It was not a raucous bar at all....more a cafe than a bar in fact. But it was very pleasant and a welcome change to the usual watering holes found in many other WA ports.
    Thanks for bringing back the memories.
    Last edited by Steve Singleton; 11th April 2019 at 05:04 PM.

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    Default Re: Angola during Civil War

    Quote Originally Posted by robpage View Post
    Was in various ports in Angola in the late 1960s and early 1970s from its days of Portuguese rule to the days of lots of shooting the last time that I was there we were loading oil in a single point boy about 8 miles offshore . There was a phenomenal display ,tracer bullets going backwards and forwards ashore . We had a couple of US personnel who were off the Shore based tank Farm I asked them who was shooting at Who they basically said it doesn't matter when one side need help Uncle Sam buys oil cheap , and, from the other side Uncle Sam gets Diamonds cheap and all we have to do is let them shoot each other and that means that we buy gasoline in the USA for 50 cents a gallon . I never knew how true that statement was till I was talking to an Expatriate South African who had been out there working for a mercenary force and he said that that was absolutely accurate if it is I think it's a sad reflection on the world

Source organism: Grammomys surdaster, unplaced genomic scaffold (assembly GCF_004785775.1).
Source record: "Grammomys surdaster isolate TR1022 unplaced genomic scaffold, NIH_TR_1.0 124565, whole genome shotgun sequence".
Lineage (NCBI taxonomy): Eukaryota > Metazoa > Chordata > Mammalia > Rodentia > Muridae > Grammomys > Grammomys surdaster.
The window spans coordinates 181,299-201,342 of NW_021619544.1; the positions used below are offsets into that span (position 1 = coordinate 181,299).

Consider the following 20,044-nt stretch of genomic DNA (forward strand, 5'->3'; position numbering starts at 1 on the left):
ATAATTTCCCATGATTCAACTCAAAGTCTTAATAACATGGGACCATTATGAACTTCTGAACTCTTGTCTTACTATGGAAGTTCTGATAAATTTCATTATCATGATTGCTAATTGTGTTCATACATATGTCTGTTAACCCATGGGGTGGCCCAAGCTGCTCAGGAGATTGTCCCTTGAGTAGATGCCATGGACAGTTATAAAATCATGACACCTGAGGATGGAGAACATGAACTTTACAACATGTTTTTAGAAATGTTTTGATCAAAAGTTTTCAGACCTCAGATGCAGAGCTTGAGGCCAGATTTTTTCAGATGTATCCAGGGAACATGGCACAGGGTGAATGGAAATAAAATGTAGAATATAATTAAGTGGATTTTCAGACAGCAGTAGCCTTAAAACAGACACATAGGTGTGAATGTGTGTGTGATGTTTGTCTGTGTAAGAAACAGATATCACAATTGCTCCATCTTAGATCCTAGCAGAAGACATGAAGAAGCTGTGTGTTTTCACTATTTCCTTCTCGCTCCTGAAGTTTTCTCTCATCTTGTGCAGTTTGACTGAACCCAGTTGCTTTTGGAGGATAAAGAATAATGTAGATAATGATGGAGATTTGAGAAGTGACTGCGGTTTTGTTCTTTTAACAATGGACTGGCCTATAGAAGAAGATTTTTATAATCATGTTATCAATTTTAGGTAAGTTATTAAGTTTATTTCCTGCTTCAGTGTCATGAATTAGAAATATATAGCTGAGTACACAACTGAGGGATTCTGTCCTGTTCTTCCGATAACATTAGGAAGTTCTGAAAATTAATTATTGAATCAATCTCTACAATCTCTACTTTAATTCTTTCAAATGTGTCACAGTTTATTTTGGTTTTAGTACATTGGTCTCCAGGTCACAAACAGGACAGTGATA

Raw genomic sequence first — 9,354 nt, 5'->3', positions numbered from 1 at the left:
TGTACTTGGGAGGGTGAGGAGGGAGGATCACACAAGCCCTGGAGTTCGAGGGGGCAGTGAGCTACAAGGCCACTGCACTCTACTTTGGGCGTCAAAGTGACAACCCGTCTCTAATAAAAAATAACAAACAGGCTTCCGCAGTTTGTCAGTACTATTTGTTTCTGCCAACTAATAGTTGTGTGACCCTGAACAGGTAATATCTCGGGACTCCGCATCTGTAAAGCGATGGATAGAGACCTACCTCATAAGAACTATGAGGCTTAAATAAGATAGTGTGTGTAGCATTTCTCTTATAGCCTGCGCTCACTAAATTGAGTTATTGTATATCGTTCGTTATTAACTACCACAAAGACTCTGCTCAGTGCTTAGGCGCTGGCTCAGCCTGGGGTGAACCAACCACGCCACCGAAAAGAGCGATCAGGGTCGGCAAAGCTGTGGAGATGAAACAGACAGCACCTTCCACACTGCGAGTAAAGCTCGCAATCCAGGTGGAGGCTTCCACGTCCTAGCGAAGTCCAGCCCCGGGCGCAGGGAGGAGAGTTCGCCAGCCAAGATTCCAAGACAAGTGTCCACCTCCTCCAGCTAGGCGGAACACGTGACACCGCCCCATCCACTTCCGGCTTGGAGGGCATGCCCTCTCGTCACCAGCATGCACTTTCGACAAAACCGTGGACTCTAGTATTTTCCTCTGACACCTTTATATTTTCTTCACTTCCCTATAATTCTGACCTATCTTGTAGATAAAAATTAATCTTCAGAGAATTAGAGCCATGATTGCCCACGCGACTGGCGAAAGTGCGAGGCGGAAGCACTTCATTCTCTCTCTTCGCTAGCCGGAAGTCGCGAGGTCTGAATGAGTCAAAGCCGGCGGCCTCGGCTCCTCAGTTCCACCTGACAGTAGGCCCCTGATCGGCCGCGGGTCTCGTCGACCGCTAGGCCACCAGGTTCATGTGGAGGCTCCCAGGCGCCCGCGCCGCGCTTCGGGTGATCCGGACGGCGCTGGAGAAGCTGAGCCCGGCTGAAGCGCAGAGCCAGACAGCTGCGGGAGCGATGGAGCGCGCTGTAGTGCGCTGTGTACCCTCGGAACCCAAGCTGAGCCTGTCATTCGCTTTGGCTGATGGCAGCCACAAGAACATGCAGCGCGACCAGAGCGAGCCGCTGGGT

Rob,
    I was down there a few times but never saw anything like that. However, we (my company) have been supplying materials for Total floaters and an old business acquaintance worked out there for Total, only he had to live in a gated secure compound and he could only travel in a company vehicle with a driver who was armed.

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    Default Re: Angola during Civil War

    Quote Originally Posted by j.sabourn View Post
    Was in Lobitos once but no civil war. Seemed a strange place for West Africa, the Portuguese put their own stamp of civilization on it. Cheers JS
    Do you remember Freckles' Bar? That wasn't her real name, but she was covered in freckles and had a three-legged dog. Much speculation on what happened to the fourth leg. She used to sell fresh-cooked giant crayfish at lunchtime for the equivalent of ten shillings, with a bottle of vinho verde for about 5s. She sawed the crayfish in half with a tenon saw, as I recall.

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    Quote Originally Posted by Steve Singleton View Post
    Hi Bill,
    Well, was not there during the war but used to visit before and after.... Chalk & Cheese I am sure many would agree.
    Fond memories of Lobito & our favourite dockside tavern: "Freckles Bar" Run by a Portuguese couple.
    Pretty sure it was not really called Freckles, but we called it that for the lady owner!
    A few of us would meander over at lunchtime and those of us that could invariably spend more time (and money) than we should have there in the afternoon.
    It was not a raucous bar at all....more a cafe than a bar in fact. But it was very pleasant and a welcome change to the usual watering holes found in many other WA ports.
    Thanks for bringing back the memories.
    I just posted about Freckles! I used to go lunchtimes for the fresh giant crayfish.
    Last edited by Jim Blythe; 15th March 2020 at 12:59 PM.